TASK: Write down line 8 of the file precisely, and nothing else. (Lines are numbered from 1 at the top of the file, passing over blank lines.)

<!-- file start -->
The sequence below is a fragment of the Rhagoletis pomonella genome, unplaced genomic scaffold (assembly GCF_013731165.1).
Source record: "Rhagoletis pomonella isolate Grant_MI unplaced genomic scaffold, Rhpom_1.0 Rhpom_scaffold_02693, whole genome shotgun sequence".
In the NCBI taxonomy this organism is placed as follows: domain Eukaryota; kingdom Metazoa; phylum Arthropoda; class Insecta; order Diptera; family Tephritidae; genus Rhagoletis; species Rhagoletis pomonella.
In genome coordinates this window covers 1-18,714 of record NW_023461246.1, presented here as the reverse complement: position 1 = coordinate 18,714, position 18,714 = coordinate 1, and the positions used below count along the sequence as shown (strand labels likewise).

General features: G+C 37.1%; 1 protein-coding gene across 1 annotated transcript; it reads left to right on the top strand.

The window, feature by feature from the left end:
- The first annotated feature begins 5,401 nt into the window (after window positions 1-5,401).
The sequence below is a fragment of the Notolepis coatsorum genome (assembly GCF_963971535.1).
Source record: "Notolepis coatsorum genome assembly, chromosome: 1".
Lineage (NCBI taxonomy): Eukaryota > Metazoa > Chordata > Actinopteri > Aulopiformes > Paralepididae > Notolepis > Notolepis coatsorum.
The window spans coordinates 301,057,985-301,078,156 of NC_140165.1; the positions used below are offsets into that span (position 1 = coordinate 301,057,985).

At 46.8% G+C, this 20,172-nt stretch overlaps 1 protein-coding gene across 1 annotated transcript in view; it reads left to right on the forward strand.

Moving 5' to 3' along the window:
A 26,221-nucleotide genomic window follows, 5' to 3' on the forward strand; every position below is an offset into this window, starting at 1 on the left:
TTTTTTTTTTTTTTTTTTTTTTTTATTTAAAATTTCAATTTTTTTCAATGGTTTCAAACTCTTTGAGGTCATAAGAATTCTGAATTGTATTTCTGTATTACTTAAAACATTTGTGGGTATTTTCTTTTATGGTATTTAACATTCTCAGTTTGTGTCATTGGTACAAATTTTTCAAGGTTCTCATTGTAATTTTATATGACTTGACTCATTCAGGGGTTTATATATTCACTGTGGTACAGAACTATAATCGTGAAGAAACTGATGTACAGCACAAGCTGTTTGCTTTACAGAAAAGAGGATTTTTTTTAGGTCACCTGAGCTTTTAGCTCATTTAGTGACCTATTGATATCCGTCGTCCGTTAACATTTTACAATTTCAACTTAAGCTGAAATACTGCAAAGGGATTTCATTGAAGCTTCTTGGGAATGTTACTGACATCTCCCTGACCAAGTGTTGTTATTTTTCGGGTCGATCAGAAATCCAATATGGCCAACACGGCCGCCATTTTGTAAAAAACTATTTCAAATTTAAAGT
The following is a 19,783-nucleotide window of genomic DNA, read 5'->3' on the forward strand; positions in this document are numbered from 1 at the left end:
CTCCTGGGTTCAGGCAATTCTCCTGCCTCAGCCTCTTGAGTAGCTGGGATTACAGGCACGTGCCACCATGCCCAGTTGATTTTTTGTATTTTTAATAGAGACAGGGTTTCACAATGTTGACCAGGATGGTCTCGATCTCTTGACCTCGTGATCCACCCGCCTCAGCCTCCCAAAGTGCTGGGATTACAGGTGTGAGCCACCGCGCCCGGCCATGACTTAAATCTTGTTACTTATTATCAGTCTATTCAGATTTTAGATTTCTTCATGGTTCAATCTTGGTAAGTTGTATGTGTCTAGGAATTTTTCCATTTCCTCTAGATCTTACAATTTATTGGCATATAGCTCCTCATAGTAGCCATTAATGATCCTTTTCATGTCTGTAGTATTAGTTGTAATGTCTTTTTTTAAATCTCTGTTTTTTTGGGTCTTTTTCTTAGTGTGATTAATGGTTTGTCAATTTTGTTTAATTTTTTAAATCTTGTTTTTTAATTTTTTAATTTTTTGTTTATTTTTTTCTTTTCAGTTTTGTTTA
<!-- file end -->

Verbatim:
The sequence below is a fragment of the Notolepis coatsorum genome (assembly GCF_963971535.1).